Bob Crow, the late boss of the RMT transport union, was undoubtedly a controversial figure.
London commuters late for work due to seemingly endless Tube strikes would curse his name. Politicians and journalists who clashed with the left-wing firebrand would call him a “dinosaur” or, owing to his whopping £142,000 salary, a “champagne socialist”.
But when Crow died suddenly in 2014, it was notable how tributes came from not just those sympathetic to left-wing politics but from across the political spectrum.
Even Boris Johnson, then the Tory mayor of London, recognised Crow “fought tirelessly” for better pay and conditions and that he thought his former foe “a man of character”.
Obviously, no self-respecting union leader would want to be seen getting too cosy with Conservative politicians.
But how Crow was regarded in the political sphere stands in sharp contrast to Howard Beckett, one of the candidates to replace Len McCluskey as general secretary of Unite.
Keir Starmer moved to suspend him from the Labour Party for saying home secretary Priti Patel, a British-born minister of Indian heritage, “should be deported”.
Beckett apologised to Patel but remained defiant during an interview with Sky News on Friday, refusing to withdraw from the Unite race and saying his suspension was “completely inappropriate”.
He added he did not “literally” mean the minister should be deported and was “sorry if” that was not clear to those that read his hastily-deleted tweet.
While the assistant general secretary claimed he had not been informed of a suspension, Labour sources insist an email was sent and his union informed.
Unite, meanwhile, does not appear to have taken any action, telling HuffPost UK he “has correctly and unreservedly apologised”, while offering no further comment.
Beckett’s is the just the latest in a long line of bad headlines and divisive interventions from union chiefs in the seven years since Crow’s death.
And many of them have targeted not the Conservatives, but Labour.
McCluskey accused former deputy leader Tom Watson “sharpening his knife looking for a back to stab” and said Starmer faces the “dustbin of history” if he does not change direction.
The FBU’s Matt Wrack has hit out at Starmer for “watering down” policies and Labour MPs for undermining former leader Jeremy Corbyn.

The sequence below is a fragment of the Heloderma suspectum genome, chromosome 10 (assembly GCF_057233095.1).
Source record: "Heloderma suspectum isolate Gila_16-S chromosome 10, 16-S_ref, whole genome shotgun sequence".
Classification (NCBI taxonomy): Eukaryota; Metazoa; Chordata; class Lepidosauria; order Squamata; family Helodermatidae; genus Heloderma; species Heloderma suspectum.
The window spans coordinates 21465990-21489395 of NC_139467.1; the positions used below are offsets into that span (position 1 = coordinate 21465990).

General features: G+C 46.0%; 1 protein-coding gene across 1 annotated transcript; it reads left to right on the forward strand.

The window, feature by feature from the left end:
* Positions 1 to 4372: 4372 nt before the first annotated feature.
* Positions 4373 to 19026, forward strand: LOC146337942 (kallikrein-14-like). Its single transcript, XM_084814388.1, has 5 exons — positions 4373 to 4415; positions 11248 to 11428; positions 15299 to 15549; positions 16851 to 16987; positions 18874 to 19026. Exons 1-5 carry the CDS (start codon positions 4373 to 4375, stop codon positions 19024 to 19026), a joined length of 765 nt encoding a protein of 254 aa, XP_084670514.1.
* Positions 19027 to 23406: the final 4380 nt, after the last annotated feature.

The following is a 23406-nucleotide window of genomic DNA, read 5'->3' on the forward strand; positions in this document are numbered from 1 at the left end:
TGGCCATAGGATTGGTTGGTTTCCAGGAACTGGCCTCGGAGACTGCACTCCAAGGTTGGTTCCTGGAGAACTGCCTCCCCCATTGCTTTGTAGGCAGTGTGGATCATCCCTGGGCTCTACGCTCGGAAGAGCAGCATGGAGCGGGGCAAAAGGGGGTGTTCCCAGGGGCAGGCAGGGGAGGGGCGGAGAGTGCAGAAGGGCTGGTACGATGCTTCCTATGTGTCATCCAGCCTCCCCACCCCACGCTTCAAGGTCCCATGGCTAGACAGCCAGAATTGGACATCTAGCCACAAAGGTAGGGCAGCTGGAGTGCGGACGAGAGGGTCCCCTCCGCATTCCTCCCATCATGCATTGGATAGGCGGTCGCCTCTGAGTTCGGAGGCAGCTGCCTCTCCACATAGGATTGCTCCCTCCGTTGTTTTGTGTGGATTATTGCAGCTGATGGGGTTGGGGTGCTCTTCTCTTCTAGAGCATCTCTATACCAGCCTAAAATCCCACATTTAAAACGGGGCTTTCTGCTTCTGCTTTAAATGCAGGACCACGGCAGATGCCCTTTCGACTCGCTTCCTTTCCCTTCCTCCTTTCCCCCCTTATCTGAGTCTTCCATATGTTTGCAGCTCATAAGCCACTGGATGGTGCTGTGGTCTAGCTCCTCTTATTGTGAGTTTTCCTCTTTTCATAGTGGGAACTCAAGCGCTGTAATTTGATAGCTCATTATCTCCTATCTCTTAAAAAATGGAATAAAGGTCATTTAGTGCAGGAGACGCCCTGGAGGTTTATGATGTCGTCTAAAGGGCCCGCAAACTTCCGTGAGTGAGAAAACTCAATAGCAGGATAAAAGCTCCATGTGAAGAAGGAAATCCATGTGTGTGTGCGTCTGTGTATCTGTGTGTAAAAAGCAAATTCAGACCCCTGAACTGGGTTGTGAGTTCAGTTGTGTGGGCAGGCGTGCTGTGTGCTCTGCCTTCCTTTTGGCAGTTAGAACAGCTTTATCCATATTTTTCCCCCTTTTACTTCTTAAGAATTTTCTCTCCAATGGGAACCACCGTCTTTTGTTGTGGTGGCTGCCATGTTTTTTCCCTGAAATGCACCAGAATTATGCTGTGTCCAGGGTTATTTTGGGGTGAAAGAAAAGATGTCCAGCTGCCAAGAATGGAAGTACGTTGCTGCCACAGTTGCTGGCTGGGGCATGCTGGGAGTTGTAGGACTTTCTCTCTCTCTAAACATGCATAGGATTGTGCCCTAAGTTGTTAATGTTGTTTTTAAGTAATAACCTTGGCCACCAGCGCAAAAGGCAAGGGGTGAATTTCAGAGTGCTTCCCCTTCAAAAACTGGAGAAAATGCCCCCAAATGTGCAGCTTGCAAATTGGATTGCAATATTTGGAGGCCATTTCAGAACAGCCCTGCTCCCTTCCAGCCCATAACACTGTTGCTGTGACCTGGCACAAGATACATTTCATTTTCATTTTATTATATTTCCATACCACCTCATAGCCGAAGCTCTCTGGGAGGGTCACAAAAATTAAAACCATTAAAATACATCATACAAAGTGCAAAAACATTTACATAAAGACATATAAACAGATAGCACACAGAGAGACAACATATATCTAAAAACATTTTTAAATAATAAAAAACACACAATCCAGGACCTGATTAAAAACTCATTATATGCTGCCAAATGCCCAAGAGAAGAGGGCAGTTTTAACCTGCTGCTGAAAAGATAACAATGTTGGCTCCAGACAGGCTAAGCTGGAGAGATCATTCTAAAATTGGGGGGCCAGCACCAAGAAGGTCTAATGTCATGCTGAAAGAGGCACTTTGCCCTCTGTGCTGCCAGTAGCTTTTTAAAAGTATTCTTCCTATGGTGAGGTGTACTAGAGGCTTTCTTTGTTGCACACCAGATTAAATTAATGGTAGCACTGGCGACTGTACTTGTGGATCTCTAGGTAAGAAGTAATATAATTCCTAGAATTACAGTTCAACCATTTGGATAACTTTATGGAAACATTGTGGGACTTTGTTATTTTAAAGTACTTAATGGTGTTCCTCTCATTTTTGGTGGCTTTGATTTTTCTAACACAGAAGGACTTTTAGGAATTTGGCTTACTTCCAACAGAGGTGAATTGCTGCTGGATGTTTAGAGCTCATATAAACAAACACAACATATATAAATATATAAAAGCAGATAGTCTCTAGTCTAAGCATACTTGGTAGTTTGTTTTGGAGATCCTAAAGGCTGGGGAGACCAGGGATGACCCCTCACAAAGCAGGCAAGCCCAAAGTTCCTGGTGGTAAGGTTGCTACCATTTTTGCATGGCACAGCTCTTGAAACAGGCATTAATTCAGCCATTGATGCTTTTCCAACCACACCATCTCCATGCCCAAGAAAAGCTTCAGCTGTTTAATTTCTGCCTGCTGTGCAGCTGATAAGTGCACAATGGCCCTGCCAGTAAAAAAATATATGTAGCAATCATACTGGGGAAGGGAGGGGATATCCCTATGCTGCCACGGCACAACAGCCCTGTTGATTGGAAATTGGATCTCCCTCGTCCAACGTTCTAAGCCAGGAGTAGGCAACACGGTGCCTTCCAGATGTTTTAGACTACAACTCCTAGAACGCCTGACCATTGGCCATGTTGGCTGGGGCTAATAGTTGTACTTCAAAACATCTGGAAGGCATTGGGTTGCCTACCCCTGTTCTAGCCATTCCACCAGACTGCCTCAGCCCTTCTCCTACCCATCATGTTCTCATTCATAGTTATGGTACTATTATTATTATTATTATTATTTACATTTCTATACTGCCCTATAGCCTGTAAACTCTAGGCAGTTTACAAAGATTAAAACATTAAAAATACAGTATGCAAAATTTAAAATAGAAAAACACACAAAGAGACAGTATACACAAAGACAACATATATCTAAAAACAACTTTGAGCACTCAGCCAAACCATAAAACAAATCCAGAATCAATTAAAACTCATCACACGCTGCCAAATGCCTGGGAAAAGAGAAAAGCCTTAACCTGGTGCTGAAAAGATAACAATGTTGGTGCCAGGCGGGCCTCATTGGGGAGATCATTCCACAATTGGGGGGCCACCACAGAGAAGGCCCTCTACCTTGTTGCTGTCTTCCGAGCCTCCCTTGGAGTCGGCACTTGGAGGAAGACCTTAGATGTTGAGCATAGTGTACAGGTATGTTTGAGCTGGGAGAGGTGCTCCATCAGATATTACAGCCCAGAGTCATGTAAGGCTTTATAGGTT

TSSA boss Manuel Cortes repeatedly went public to hit out at Corbyn for Labour’s “Brexit fudge” when the party was in turmoil over its policy on a second referendum in 2018.
Former GMB general secretary Tim Roache stood down last year citing ill health and has faced claims of impropriety, which he denies. Separately, an independent report found the union to be institutionally sexist.
In the minds of voters, all this friendly fire points to more left-wing division and Labour leaders not in control of their party’s agenda.
Fresh elections this year for the leadership of Unite and GMB follow Christina McAnea’s election as the first female general secretary of Unison in January.
With Peter Mandelson calling for union reform, these races are just as important for Starmer’s Labour Party, if not more, than any parliamentary by-election.
A new era of Labour blood-letting and a “war of the roses” between MPs and the union movement splashed across every newspaper is not likely to boost the electoral hopes of Corbyn’s successor.
Though said to be “McCluskey’s right hand man”, Beckett is unlikely to emerge victorious in the Unite race, however. Some believe he may struggle to even make the ballot.
The contest is between Steve Turner, a figure who prefers to keep his powder dry until behind closed doors, and moderate Gerard Coyne, who pointedly told HuffPost UK that Unite can no longer be Starmer’s “backseat driver”.
Whoever leads a union affiliated to Labour will have a voice and a platform. But, as Crow proved, how they use that influence will be their legacy.